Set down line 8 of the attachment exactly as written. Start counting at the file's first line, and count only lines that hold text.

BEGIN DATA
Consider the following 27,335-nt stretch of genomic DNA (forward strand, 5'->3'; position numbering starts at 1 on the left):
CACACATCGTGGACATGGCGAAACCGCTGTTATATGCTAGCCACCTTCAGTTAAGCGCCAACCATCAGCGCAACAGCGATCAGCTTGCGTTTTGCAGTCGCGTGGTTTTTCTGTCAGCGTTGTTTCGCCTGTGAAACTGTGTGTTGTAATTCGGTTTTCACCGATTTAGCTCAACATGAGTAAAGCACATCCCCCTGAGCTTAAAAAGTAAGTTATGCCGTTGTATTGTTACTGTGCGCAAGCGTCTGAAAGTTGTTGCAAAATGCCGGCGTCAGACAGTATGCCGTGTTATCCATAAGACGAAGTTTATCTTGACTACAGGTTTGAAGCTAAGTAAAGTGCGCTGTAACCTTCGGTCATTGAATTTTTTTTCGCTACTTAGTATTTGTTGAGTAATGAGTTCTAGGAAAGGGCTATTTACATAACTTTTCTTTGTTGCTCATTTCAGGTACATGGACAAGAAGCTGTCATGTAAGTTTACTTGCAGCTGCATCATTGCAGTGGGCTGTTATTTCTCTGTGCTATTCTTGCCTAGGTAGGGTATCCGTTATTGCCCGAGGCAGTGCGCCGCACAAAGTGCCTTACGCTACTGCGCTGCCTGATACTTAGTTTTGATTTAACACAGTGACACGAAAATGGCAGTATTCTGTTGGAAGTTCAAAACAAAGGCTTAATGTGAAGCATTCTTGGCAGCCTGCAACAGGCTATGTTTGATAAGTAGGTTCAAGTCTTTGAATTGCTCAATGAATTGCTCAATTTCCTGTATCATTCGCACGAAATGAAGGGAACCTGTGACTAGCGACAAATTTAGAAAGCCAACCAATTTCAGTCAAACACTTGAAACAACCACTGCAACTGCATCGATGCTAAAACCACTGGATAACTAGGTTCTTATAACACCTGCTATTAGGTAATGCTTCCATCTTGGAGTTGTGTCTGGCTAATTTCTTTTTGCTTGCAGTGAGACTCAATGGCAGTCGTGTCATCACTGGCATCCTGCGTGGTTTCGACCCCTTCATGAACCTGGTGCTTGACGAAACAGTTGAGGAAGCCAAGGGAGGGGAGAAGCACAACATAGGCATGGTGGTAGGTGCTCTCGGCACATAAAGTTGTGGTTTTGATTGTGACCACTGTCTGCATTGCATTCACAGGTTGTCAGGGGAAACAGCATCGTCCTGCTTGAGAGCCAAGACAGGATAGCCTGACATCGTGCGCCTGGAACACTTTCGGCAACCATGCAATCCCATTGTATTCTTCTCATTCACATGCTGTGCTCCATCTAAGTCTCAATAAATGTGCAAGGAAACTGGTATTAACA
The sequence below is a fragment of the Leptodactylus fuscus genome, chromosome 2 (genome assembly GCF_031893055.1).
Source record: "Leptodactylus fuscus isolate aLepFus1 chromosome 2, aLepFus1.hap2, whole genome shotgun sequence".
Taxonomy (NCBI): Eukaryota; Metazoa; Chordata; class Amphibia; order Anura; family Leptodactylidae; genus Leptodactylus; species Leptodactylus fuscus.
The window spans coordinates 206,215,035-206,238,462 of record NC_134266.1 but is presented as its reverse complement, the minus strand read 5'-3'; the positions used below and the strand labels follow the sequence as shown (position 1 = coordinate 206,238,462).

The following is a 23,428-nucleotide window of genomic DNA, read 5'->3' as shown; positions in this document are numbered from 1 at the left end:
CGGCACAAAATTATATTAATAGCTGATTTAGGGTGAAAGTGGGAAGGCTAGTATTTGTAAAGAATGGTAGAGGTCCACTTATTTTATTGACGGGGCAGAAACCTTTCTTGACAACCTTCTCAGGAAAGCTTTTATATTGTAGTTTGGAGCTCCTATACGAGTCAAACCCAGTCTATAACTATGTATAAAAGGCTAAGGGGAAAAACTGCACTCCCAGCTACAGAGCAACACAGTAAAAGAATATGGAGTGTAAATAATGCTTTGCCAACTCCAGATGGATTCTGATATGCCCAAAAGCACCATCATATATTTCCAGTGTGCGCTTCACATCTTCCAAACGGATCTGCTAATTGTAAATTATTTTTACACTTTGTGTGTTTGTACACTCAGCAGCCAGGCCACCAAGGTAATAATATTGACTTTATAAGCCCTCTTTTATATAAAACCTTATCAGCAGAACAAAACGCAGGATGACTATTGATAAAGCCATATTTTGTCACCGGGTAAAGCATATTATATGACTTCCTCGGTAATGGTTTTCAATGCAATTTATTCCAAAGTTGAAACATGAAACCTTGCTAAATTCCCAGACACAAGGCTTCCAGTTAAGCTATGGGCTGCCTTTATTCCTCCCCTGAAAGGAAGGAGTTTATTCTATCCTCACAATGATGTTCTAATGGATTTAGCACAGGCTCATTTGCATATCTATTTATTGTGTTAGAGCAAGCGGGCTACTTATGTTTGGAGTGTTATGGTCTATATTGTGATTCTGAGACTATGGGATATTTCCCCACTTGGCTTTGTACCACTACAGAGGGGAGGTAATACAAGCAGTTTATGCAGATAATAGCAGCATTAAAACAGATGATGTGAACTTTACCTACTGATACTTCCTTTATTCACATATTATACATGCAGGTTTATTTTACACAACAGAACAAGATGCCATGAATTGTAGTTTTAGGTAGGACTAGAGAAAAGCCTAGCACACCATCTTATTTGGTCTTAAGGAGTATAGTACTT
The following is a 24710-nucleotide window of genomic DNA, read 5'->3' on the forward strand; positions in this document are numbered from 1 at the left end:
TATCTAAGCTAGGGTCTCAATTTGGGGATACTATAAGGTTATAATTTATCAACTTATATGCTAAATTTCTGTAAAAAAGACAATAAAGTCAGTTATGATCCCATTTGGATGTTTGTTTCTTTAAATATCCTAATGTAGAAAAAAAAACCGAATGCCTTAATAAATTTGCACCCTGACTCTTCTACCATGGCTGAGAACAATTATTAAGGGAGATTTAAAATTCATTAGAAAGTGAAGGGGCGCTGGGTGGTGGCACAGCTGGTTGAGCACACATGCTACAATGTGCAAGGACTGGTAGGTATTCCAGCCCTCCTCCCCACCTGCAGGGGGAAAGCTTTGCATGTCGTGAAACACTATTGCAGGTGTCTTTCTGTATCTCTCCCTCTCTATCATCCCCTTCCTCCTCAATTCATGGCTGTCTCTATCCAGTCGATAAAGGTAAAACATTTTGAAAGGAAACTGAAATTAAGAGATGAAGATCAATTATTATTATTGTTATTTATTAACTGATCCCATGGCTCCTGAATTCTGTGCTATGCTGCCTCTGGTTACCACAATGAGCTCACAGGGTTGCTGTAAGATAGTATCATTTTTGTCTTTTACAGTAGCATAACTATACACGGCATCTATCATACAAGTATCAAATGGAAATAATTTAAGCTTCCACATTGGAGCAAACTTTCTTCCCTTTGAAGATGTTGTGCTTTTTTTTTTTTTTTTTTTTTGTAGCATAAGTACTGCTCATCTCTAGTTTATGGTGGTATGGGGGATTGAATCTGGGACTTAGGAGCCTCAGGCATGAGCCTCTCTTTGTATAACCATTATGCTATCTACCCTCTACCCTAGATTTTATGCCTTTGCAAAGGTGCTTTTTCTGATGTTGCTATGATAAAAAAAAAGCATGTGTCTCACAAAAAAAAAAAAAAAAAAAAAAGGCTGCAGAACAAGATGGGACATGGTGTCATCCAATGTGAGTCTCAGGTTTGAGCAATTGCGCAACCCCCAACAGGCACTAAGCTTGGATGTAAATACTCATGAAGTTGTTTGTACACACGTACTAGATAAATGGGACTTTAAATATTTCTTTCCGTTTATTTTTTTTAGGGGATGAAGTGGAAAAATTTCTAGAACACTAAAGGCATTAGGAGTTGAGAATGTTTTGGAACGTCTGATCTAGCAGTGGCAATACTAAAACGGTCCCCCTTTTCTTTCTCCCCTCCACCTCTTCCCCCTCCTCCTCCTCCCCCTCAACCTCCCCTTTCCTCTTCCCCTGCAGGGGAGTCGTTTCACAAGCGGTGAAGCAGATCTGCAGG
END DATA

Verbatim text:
CGGCACAAAATTATATTAATAGCTGATTTAGGGTGAAAGTGGGAAGGCTAGTATTTGTAAAGAATGGTAGAGGTCCACTTATTTTATTGACGGGGCAGAAACCTTTCTTGACAACCTTCTCAGGAAAGCTTTTATATTGTAGTTTGGAGCTCCTATACGAGTCAAACCCAGTCTATAACTATGTATAAAAGGCTAAGGGGAAAAACTGCACTCCCAGCTACAGAGCAACACAGTAAAAGAATATGGAGTGTAAATAATGCTTTGCCAACTCCAGATGGATTCTGATATGCCCAAAAGCACCATCATATATTTCCAGTGTGCGCTTCACATCTTCCAAACGGATCTGCTAATTGTAAATTATTTTTACACTTTGTGTGTTTGTACACTCAGCAGCCAGGCCACCAAGGTAATAATATTGACTTTATAAGCCCTCTTTTATATAAAACCTTATCAGCAGAACAAAACGCAGGATGACTATTGATAAAGCCATATTTTGTCACCGGGTAAAGCATATTATATGACTTCCTCGGTAATGGTTTTCAATGCAATTTATTCCAAAGTTGAAACATGAAACCTTGCTAAATTCCCAGACACAAGGCTTCCAGTTAAGCTATGGGCTGCCTTTATTCCTCCCCTGAAAGGAAGGAGTTTATTCTATCCTCACAATGATGTTCTAATGGATTTAGCACAGGCTCATTTGCATATCTATTTATTGTGTTAGAGCAAGCGGGCTACTTATGTTTGGAGTGTTATGGTCTATATTGTGATTCTGAGACTATGGGATATTTCCCCACTTGGCTTTGTACCACTACAGAGGGGAGGTAATACAAGCAGTTTATGCAGATAATAGCAGCATTAAAACAGATGATGTGAACTTTACCTACTGATACTTCCTTTATTCACATATTATACATGCAGGTTTATTTTACACAACAGAACAAGATGCCATGAATTGTAGTTTTAGGTAGGACTAGAGAAAAGCCTAGCACACCATCTTATTTGGTCTTAAGGAGTATAGTACTT